Deterioration of kidney function is one of the many unhappy consequences of diabetes. Excellent dietary control and exercise should prevent most of the suffering and expense involved in kidney failure. The deterioration in the kidneys of diabetics takes place in and around the glomeruli, the blood-filtering units.
Early in the disease, kidney filtering efficiency diminishes and proteins in the blood are lost to the urine. Later in the disease, the kidneys lose their ability to remove waste products, such as creatinine and urea, from the blood. Symptoms related to kidney failure usually occur only in late stages of the disease, when kidney function has diminished to less than 25 percent of normal capacity. For many years, the kidney disease of diabetes is a silent process.
There are five stages in the progression of kidney disease:
Stage I. The kidneys are larger than normal.
Stage II. The rate of filtration remains elevated or at near-normal levels, but the glomeruli begin to show damage. Small amounts albumin leak into the urine-- microalbuminuria. As the rate of albumin loss increases from 20 to 200 micrograms per minute, microalbuminuria becomes constant. Normal losses of albumin are less than 5 micrograms per minute. Patients may remain in stage II for many years, especially if they have normal blood pressure and good control of their blood sugar levels.
Stage III. Increased loss of albumin and other proteins in the urine. Protein losses over 200 micrograms per minute can be detected by urine dipstick methods. Some patients with kidney disease develop high blood pressure. The glomeruli suffer increased damage. The kidneys progressively lose function and blood levels of creatinine and urea-nitrogen rise.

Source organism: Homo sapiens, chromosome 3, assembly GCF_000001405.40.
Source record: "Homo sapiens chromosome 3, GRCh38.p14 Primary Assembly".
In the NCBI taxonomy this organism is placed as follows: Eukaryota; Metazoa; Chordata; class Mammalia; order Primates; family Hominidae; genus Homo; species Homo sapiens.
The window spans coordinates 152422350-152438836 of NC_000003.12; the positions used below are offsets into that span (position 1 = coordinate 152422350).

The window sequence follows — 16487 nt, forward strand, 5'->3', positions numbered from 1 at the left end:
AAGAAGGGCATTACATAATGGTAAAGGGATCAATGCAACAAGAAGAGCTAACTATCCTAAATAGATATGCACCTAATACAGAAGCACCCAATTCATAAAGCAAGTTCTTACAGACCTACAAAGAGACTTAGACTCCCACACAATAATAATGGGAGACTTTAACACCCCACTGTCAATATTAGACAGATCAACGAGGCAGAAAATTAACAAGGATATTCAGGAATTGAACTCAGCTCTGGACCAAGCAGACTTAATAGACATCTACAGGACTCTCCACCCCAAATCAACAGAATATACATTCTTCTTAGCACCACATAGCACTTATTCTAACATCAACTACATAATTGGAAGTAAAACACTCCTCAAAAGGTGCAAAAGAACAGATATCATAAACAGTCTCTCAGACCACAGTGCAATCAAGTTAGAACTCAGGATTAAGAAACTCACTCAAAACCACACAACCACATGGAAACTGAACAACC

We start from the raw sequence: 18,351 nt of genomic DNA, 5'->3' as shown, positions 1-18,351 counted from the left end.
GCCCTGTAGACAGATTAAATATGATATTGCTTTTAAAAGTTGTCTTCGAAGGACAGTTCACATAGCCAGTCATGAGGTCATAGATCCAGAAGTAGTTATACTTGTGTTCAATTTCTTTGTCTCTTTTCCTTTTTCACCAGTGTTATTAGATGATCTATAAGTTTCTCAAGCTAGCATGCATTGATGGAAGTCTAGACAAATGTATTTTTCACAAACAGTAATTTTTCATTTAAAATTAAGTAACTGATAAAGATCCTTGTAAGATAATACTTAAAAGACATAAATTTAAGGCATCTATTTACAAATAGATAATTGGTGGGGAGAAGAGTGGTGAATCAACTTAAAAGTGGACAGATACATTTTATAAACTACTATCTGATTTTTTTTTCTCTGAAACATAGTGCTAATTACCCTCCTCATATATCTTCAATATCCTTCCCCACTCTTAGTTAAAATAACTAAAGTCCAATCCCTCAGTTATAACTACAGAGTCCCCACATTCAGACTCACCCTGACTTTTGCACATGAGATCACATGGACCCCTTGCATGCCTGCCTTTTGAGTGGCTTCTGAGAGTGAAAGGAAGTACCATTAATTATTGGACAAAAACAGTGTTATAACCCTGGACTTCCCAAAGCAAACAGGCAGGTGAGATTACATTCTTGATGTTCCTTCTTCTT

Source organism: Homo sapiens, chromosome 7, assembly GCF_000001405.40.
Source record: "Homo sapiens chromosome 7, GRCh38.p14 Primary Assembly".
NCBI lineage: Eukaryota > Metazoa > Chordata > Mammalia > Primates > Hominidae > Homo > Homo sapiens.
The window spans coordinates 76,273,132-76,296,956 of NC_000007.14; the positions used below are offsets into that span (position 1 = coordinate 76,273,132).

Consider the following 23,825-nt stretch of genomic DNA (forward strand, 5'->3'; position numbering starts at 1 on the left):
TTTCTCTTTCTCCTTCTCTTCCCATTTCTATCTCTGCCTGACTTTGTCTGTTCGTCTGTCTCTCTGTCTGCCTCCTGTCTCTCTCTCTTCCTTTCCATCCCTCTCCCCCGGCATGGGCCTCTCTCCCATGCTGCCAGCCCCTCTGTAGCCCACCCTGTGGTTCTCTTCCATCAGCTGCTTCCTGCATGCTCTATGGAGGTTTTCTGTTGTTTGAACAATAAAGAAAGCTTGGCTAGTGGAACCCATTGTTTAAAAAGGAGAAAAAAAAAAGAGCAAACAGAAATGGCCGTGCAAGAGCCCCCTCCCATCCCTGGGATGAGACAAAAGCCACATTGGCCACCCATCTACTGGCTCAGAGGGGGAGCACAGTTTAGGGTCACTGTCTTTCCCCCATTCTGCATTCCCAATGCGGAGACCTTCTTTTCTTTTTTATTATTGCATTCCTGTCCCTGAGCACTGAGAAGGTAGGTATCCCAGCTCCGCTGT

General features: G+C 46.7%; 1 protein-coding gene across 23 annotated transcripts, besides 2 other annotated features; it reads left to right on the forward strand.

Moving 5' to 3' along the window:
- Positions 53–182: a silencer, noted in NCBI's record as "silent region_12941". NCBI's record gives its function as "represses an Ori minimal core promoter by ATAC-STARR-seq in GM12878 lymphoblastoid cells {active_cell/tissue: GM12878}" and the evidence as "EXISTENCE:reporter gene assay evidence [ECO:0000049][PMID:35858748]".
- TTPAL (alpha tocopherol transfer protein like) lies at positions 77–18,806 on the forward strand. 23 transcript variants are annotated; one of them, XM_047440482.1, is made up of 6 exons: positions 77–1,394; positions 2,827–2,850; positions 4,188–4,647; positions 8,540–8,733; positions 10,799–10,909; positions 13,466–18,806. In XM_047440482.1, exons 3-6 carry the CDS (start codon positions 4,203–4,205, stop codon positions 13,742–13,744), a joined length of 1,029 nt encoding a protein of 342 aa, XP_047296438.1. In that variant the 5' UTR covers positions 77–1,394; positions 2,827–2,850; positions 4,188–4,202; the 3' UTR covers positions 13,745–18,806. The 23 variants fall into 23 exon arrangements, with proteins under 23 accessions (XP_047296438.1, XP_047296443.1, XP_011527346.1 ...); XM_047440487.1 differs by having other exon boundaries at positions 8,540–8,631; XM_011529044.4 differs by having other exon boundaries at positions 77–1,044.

Stage IV. Advanced l nephropathy; the glomerular filtration rate decreases to less than 75 milliliters per minute, large amounts of protein pass into the urine, and high blood pressure almost always occurs. Levels of creatinine and urea-nitrogen in the blood rise further.
Stage V. End Stage Renal Disease. The glomerular filtration rate drops to less than 10 milliliters per minute. Symptoms of kidney failure occur. For people with poorly controlled DB2, the average length of time required to progress from onset of kidney disease to stage IV is 17 years. The average length of time to progress to ESRD is 23 years. Progression to ESRD may occur more rapidly (5-10 years) in people with untreated high blood pressure. If proteinuria does not develop within 25 years, the risk of developing advanced kidney disease decreases; 60 percent of people with diabetes who develop ESRD have DB2. According to the US National Kidney and Urologic Diseases Information Clearinghouse, each year in the United States, more than 50,000 people are diagnosed with end-stage renal disease (ESRD), the final stage of a slow deterioration of the kidneys. ESRD patients undergo either dialysis or transplantation. Most Canadian and U.S. citizens who develop ESRD are eligible for funded care.